“M16” is the sister project to “AKA Peace” an exhibition also curated by Chapman for the same cause in 2012 but using AK-47s. As he explains in this video ‘the AK-47 is emblematic of a more illegitimate side of violence, the fundamentalist or terroristic side because it’s associated with more, I suppose, revolutionary or radicalised armies like non-nation state armies,’ while the M16 symbolises violence ‘funded by states and countries which are somehow seen as legitimate. The M16 is the predominant American weapon which, we wanted to make some kind of gesture towards the idea of thinking that M16s represent perhaps the idea of exporting democracy from the West via the super power of America and its associate allies with Britain, so that we were trying to somehow equalise the implication that it’s not only the illegitimacy of the AK-47, it’s the legitimacy of the M16 which also causes violence.’

BBW by Douglas Gordon

BBW by Douglas Gordon, Decommissioned Colt M16 Assault Rifle and taxidermy wolf

The ‘AKA Peace’ rifles made nearly £500,000 at auction in 2012. I believe the M16s will be auctioned at Bonhams on the 28th January 2015. I hope the auction goes well although pulling off the same(ish) good thing twice rarely reaps the same rewards which is a pity in this instance.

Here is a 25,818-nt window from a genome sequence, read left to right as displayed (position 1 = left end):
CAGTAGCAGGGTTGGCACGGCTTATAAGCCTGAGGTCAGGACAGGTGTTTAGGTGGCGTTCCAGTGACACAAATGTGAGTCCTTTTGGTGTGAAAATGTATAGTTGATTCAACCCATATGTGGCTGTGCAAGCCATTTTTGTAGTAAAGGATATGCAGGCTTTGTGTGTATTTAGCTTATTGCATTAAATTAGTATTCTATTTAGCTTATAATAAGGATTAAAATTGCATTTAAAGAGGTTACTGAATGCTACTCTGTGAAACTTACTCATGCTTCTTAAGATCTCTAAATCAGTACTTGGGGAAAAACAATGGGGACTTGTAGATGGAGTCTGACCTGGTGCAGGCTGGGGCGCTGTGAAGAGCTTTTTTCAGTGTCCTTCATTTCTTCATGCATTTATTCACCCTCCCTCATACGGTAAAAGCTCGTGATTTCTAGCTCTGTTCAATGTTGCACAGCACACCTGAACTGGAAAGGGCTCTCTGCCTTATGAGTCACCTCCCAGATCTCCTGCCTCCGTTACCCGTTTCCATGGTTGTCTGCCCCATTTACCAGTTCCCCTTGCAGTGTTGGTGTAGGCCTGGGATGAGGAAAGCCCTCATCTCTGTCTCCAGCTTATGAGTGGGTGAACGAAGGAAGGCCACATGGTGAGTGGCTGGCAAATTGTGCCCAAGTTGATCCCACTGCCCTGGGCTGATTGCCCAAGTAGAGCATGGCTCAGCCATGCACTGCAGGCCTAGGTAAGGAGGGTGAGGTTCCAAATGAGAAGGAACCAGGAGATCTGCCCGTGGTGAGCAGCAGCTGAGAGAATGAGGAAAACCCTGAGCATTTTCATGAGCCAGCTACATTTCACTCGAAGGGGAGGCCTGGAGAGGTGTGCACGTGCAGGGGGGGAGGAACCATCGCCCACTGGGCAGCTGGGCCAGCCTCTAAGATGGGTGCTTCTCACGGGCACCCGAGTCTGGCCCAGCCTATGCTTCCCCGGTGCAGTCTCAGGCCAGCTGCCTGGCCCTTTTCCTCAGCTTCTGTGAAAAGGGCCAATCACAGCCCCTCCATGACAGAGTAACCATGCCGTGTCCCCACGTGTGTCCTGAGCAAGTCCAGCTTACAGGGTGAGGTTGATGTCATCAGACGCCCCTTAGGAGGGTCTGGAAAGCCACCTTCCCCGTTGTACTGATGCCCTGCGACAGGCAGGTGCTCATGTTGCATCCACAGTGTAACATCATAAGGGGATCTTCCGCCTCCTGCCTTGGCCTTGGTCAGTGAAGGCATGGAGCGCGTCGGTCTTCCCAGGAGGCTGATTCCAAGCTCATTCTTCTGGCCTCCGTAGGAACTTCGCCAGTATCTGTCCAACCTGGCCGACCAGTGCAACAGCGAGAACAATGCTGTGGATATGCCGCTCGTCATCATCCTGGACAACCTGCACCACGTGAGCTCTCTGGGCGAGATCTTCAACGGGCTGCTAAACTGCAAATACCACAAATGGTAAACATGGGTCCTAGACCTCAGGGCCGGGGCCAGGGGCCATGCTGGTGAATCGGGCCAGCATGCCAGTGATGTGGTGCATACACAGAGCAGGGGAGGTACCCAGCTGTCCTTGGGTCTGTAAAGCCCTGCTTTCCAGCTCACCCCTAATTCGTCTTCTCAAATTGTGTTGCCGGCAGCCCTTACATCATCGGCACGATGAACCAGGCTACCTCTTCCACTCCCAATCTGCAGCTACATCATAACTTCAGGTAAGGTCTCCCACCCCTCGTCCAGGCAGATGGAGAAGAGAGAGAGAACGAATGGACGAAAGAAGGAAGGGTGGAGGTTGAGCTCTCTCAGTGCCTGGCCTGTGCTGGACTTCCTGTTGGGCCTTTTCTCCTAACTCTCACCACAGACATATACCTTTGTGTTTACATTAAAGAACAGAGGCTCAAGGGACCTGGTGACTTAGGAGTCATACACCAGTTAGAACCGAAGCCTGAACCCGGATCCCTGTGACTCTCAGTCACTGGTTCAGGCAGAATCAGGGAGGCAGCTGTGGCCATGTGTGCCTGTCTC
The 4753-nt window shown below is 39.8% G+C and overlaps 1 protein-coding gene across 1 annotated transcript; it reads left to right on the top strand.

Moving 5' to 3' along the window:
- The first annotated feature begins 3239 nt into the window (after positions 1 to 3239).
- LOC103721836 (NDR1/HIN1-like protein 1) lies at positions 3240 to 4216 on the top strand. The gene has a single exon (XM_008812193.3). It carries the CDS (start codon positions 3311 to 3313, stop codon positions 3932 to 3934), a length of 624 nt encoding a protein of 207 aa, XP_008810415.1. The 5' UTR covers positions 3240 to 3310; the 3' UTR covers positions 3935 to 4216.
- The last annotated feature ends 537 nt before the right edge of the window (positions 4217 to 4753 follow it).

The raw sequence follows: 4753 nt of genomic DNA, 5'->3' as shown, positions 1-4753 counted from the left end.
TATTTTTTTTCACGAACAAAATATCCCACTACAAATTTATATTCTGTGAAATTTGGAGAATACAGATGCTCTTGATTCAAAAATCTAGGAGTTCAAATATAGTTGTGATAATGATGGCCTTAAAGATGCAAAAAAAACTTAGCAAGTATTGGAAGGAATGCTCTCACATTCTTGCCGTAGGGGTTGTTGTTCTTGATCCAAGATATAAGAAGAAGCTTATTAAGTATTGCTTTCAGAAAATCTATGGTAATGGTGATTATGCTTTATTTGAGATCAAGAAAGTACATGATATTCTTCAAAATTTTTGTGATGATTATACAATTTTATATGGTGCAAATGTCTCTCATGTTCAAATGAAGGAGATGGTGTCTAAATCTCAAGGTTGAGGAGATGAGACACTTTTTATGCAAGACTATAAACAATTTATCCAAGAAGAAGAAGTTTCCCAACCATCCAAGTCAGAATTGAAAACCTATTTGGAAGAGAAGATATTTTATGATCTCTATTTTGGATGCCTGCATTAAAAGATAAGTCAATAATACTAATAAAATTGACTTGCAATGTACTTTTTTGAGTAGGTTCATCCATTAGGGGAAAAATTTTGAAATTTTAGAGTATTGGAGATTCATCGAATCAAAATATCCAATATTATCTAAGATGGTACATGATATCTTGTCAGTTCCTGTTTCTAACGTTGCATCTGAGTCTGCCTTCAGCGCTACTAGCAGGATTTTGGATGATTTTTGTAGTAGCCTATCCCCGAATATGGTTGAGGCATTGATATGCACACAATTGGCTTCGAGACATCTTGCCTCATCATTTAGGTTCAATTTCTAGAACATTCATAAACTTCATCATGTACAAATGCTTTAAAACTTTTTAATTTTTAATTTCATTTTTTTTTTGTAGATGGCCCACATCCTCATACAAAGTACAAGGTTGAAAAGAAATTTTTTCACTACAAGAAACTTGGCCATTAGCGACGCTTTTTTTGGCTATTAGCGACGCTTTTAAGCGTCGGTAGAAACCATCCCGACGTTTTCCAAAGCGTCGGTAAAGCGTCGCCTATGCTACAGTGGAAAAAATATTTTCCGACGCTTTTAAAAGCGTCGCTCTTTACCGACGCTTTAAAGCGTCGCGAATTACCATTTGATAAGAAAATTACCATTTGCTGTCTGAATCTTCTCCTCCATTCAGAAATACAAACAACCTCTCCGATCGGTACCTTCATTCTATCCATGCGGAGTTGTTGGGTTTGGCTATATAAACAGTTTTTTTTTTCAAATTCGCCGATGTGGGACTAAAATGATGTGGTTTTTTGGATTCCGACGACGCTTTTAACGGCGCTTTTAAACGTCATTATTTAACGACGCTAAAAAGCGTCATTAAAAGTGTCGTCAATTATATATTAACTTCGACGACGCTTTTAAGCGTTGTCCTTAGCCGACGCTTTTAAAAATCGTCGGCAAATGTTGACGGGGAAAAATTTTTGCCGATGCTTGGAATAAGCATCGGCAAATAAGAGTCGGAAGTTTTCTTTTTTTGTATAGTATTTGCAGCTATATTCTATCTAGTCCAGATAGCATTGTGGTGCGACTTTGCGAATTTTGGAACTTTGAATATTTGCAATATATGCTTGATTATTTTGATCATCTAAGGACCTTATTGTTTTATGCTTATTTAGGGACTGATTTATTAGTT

M16 by Jake and Dinos Chapman

M16 by Jake and Dinos Chapman, Fibreglass, bayonet and decommissioned Colt M16 Assault Rifle on plinth

All the Fun of the Fair at The Affordable Art Fair, Battersea

Living the Dream by Rosa Nussbaum

Living the Dream by Rosa Nussbaum, Steal, perspex, MDF, paint, fluorescent lighting £4,980 part of the Recent Graduate’s Exhibition.

“If it’s going to make you happy for the next 20 years”, I overheard someone say as I wandered around the Affordable Art Fair Battersea yesterday. I can imagine what the other person was thinking, “will I, won’t I, will I, won’t I?” After all, art isn’t a necessity like paying your electricity bill and you can actually find some fairly OK canvases/posters that come in pretty cheap. Then again, buying a work of art that a) makes you feel something, b) reflects and reaffirms to you something about yourself and c) makes you feel proud to show it off to others, is a completely different experience compared with simply filling a wall space and once you make your first heart felt purchase, you’ll never go back to conveyer belt art again – it’s just as simple as that, no matter how small or big your budget is.

I know, “budget” is the operative word and collecting art is often viewed as an expensive luxury but it honestly doesn’t have to be. As I always say, ‘where there’s a will, there’s a way,’ and the Affordable Art Fair: Contemporary Art from £100 – £5,000 is definitely one way.

Comprised of over 100 gallery stands, it’s geared towards art lovers who don’t have an oligarch’s budget but who do have a strong appreciation for contemporary art and who genuinely enjoy the overall experience of purchasing it and living with it.

Of course making your first purchase can be daunting (it gets easier…) but my advice to the woman I overheard would be: if you have the budget and get the feeling – go for it.

Here’s a few of my top picks:  “Living the Dream” by Rosa Nussbaum, from the Recent Graduate’s Exhibition (see above). A call back to comic strip life with the reminder that we’re all living in our own dreams.